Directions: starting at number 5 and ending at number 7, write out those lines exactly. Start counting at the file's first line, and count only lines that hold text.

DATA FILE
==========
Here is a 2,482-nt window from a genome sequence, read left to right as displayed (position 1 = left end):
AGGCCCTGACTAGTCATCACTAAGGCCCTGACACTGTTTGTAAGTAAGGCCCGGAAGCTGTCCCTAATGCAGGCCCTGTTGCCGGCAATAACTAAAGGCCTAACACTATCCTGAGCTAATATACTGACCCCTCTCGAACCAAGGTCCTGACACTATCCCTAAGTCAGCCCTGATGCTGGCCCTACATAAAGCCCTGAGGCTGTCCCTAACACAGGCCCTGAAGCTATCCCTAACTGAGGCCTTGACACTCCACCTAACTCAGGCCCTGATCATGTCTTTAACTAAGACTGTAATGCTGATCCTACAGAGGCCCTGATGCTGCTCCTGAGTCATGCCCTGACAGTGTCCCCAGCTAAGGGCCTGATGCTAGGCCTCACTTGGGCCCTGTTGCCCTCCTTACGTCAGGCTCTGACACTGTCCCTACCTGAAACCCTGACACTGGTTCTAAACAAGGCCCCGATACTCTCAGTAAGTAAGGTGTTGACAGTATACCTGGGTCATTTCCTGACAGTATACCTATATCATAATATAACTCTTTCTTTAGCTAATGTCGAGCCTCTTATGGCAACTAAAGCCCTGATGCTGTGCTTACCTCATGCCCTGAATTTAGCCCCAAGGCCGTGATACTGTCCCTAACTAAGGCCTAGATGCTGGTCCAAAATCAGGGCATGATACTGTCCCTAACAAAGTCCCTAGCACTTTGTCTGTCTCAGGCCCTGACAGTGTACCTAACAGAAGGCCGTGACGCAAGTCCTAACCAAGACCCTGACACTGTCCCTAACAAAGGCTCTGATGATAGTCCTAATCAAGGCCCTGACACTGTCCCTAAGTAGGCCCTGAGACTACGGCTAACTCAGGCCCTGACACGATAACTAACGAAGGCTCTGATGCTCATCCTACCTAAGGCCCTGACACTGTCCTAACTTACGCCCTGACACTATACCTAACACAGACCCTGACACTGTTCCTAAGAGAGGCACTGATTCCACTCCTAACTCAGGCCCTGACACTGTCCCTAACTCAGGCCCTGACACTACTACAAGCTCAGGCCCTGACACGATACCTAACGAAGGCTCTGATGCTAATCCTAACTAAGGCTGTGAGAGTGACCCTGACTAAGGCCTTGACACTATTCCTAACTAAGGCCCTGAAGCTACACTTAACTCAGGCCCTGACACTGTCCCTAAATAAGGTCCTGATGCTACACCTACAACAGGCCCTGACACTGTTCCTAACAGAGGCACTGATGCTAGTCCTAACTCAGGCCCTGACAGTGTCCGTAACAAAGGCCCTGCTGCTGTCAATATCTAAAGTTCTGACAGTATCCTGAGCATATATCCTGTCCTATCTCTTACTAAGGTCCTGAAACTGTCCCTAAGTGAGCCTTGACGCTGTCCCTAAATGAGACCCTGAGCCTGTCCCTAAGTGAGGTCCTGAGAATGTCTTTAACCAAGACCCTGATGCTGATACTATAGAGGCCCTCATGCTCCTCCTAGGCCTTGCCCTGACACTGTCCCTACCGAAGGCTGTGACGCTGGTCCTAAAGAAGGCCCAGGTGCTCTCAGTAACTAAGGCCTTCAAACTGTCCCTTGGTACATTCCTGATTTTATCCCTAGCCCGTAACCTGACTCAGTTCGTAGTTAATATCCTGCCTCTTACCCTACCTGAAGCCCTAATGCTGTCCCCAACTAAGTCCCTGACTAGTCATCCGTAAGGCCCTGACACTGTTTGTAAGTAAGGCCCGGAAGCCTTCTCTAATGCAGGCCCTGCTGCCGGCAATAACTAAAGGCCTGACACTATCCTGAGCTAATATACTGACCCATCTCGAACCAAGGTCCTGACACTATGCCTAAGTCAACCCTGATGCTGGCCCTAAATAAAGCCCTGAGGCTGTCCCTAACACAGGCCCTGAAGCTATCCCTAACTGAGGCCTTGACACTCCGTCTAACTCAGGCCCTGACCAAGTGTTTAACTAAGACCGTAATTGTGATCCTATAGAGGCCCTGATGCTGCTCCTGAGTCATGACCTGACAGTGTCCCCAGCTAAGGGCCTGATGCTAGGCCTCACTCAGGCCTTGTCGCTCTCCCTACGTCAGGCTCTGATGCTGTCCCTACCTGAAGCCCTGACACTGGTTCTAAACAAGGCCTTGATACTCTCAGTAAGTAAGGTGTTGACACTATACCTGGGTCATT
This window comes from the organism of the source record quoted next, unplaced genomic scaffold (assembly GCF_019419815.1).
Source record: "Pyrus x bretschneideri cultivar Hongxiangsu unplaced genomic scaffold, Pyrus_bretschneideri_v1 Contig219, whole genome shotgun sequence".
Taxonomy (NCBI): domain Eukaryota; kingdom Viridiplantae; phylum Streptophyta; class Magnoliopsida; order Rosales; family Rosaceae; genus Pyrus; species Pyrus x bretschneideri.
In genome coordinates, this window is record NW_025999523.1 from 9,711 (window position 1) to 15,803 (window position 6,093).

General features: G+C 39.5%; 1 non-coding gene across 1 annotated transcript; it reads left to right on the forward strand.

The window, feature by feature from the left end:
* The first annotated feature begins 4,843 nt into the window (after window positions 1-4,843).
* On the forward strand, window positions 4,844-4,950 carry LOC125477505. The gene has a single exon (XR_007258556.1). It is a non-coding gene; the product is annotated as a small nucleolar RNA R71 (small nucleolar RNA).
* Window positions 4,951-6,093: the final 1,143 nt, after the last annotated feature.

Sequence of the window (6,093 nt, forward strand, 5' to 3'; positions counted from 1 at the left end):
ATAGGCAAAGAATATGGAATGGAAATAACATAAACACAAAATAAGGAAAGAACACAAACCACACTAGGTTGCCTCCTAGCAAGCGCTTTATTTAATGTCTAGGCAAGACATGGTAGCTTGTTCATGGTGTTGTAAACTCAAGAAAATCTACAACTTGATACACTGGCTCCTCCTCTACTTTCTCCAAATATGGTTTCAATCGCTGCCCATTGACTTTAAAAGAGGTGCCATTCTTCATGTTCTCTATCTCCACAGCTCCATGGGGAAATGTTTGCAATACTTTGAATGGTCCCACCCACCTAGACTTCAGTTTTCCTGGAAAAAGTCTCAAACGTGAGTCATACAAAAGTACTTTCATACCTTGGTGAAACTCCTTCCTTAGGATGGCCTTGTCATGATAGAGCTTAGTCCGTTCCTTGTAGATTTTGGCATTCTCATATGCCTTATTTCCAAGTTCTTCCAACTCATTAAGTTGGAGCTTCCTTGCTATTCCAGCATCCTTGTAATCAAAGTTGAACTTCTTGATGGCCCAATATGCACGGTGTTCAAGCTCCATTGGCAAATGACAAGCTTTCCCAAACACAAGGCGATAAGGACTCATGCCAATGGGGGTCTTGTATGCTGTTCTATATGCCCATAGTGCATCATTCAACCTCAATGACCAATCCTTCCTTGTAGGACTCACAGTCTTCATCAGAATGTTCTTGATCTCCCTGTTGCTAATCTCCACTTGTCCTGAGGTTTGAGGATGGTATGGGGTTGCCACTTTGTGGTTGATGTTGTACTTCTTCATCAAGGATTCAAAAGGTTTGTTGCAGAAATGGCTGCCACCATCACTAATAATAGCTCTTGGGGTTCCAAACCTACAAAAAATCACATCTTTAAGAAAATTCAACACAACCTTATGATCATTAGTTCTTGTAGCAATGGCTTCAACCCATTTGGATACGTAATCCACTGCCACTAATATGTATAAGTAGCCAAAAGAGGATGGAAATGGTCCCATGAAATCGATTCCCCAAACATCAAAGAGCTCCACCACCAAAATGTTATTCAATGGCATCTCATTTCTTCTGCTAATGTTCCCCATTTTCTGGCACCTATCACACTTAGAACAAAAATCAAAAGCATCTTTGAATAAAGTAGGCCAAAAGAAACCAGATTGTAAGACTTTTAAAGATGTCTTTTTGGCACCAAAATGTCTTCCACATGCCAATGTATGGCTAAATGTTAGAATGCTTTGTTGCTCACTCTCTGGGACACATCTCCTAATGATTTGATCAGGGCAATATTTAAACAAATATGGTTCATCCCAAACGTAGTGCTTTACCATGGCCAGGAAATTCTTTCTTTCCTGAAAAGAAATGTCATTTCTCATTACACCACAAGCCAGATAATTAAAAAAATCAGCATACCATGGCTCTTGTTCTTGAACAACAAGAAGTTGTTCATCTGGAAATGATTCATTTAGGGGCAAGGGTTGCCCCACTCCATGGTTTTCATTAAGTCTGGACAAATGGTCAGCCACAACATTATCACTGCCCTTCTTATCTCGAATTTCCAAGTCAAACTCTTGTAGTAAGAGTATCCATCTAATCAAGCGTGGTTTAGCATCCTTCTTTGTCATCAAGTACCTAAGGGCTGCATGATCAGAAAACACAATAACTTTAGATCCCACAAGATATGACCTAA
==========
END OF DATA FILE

Taxonomy (NCBI): domain Eukaryota; kingdom Viridiplantae; phylum Streptophyta; class Magnoliopsida; order Rosales; family Rosaceae; genus Pyrus; species Pyrus x bretschneideri.
In genome coordinates, this window is record NW_025999523.1 from 9,711 (window position 1) to 15,803 (window position 6,093).

General features: G+C 39.5%; 1 non-coding gene across 1 annotated transcript; it reads left to right on the forward strand.